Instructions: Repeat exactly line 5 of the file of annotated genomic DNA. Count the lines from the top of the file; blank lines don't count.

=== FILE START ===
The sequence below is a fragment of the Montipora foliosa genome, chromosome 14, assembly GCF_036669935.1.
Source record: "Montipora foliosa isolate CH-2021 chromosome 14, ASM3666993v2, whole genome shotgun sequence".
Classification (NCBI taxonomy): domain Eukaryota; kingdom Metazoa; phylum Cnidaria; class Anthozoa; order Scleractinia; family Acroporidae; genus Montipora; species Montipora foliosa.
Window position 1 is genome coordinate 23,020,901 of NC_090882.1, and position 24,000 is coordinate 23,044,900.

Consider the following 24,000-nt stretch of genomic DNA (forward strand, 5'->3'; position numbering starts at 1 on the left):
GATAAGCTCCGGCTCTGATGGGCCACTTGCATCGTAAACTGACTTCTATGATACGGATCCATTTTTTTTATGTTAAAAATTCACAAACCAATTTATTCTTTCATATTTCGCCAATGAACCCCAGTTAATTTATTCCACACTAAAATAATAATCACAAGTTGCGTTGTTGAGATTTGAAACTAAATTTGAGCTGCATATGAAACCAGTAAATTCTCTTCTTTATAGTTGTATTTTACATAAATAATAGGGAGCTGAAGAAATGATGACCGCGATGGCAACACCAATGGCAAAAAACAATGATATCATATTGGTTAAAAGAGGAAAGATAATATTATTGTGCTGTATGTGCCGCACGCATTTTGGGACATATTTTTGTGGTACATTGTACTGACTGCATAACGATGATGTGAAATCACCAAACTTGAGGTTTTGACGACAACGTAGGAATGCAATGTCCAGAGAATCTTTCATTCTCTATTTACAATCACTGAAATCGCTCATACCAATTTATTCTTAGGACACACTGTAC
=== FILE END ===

Consider the following 24,000-nt stretch of genomic DNA (forward strand, 5'->3'; position numbering starts at 1 on the left):